She repeated the comment with more emotion, louder.
“Ok” said Dad, releasing the Genny (jib) halyard.
In 5 minutes the storm covered more than 5 miles, bearing down like a train. She ran to the bow and yanked the Genny down. The bow of the boat sprung straight up the first wave.
Mom climbed back to the cockpit, fighting to stay in the boat.
The boat tossed about. In the cabin we bounced like balls from a ping pong paddle.
Occasionally the aft cabin hatch slid open. Rain and a wet crew member poured in for a minute grabbing necessities and climbing back out.
This went on for hours into the darkness.
But before darkness it was daylight and we weren’t the only boat to get caught with our sheets out.
The VHF radio was turned up to listen to weather and ships calling for help. Mayday.
We couldn’t help. We were small, slow, distant, and at the mercy of the storm. We could hear and see the victims churning about: a sailboat who lost rudder control (likely a sheared pin), and another inexperienced crew pleading for assistance.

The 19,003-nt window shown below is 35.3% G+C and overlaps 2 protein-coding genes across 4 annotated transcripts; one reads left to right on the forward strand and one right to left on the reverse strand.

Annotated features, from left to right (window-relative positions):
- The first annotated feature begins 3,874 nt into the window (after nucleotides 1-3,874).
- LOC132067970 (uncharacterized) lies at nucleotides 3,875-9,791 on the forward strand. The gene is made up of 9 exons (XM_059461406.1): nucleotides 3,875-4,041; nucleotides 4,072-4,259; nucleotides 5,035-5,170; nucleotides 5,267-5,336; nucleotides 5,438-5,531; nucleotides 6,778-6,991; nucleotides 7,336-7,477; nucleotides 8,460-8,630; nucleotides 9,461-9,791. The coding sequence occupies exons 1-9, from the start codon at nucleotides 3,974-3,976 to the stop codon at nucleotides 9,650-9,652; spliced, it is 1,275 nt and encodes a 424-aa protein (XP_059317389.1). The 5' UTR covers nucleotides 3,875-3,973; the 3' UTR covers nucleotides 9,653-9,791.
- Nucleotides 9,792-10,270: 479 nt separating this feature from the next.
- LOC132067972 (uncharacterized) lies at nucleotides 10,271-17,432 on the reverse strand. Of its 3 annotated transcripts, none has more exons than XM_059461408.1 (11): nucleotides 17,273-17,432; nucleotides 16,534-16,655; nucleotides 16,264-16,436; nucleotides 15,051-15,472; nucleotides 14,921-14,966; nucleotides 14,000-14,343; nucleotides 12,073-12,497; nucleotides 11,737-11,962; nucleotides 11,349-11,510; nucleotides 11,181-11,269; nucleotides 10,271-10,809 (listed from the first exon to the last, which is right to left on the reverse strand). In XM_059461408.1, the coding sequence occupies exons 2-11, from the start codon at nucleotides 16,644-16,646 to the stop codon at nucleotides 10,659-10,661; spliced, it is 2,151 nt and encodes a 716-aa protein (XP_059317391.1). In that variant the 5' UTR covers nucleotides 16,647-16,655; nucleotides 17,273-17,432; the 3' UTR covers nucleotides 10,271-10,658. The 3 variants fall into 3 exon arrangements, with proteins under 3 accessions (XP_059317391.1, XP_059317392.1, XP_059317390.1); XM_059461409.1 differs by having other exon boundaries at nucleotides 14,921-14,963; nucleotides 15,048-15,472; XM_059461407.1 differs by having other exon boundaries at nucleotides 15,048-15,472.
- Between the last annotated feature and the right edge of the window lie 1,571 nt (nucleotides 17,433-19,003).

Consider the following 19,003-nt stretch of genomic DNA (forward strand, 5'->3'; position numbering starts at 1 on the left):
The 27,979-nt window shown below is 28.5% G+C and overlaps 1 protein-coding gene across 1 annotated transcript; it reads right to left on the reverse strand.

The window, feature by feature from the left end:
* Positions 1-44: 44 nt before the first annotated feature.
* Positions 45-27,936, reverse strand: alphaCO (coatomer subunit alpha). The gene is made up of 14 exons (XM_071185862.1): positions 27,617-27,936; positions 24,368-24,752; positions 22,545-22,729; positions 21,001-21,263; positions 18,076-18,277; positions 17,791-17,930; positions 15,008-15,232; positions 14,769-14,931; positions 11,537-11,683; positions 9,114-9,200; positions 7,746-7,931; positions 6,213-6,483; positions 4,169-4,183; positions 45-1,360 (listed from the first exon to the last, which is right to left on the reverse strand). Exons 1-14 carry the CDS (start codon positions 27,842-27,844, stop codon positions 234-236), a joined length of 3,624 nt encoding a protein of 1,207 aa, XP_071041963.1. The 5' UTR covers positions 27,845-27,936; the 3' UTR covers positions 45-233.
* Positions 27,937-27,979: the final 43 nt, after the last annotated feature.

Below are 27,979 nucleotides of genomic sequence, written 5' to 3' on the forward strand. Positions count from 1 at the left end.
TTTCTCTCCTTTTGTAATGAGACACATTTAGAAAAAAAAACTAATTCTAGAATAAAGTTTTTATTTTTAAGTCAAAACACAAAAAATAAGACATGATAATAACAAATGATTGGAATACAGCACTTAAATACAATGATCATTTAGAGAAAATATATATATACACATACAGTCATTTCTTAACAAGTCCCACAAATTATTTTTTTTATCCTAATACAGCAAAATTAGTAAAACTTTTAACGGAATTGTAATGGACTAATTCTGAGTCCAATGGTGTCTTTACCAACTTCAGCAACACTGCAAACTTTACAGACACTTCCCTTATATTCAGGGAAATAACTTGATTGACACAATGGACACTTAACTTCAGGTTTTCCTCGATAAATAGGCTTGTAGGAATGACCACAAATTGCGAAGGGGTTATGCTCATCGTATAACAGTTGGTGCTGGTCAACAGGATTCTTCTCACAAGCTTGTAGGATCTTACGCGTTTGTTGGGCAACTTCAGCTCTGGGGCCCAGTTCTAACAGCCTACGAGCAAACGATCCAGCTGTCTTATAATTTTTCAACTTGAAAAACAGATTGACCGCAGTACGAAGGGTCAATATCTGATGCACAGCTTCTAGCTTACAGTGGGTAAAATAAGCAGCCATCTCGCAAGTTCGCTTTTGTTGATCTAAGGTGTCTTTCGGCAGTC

We viewed the boats tossing and drifting out of sight. Hoping that mercy would honor the floating fiberglass bobber. It was a game of time. Whichever ended first – the boats or the weather.
There is a saying, “if you can handle a boat on the Great Lakes, you can handle a boat anywhere.”
Most people make the deadly mistake of thinking Lake Michigan is incapable of harboring some of the worst storms of any sea. It’s a lake, after all.
But songs have been written about the storms that sank unsinkable freighters. Buoys and visible wrecks mark the more notable or dangerous while the most famous “Edmund Fitzgerald” is hidden 500 feet below.
Over 6,000 wrecks can be found throughout the Great Lakes; hundreds known on Lake Michigan.
What makes Great Lakes storms such killers?
The Great Lakes are not as large as oceans so the waves have less distance to form. They thus form short, steep waves like alleys between buildings.
The storms start swiftly. Ships are caught unprepared. Wet graves are dug.